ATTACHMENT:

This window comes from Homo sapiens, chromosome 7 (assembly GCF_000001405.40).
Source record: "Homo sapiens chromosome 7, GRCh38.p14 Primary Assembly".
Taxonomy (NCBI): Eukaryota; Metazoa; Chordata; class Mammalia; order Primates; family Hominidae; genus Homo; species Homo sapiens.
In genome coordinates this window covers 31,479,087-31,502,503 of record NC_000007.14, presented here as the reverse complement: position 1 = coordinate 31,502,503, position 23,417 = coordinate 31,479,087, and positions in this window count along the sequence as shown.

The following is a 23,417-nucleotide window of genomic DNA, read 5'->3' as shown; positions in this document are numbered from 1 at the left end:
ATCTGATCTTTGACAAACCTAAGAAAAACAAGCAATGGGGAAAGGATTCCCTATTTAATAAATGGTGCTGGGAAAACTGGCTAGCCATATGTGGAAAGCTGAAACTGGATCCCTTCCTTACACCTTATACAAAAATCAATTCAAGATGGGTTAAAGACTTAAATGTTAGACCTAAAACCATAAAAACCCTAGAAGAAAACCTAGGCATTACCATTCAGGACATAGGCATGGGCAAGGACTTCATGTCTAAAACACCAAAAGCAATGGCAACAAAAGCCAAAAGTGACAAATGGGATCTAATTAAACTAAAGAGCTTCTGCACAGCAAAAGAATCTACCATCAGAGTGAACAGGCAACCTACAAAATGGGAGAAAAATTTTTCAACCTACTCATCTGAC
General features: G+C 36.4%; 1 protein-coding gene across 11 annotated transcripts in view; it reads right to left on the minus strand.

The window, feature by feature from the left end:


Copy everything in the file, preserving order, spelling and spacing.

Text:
This window comes from Homo sapiens, chromosome 7 (assembly GCF_000001405.40).
Source record: "Homo sapiens chromosome 7, GRCh38.p14 Primary Assembly".
Taxonomy (NCBI): Eukaryota; Metazoa; Chordata; class Mammalia; order Primates; family Hominidae; genus Homo; species Homo sapiens.
In genome coordinates this window covers 31,479,087-31,502,503 of record NC_000007.14, presented here as the reverse complement: position 1 = coordinate 31,502,503, position 23,417 = coordinate 31,479,087, and positions in this window count along the sequence as shown.

The following is a 23,417-nucleotide window of genomic DNA, read 5'->3' as shown; positions in this document are numbered from 1 at the left end:
ATCTGATCTTTGACAAACCTAAGAAAAACAAGCAATGGGGAAAGGATTCCCTATTTAATAAATGGTGCTGGGAAAACTGGCTAGCCATATGTGGAAAGCTGAAACTGGATCCCTTCCTTACACCTTATACAAAAATCAATTCAAGATGGGTTAAAGACTTAAATGTTAGACCTAAAACCATAAAAACCCTAGAAGAAAACCTAGGCATTACCATTCAGGACATAGGCATGGGCAAGGACTTCATGTCTAAAACACCAAAAGCAATGGCAACAAAAGCCAAAAGTGACAAATGGGATCTAATTAAACTAAAGAGCTTCTGCACAGCAAAAGAATCTACCATCAGAGTGAACAGGCAACCTACAAAATGGGAGAAAAATTTTTCAACCTACTCATCTGAC
General features: G+C 36.4%; 1 protein-coding gene across 11 annotated transcripts in view; it reads right to left on the minus strand.

The window, feature by feature from the left end: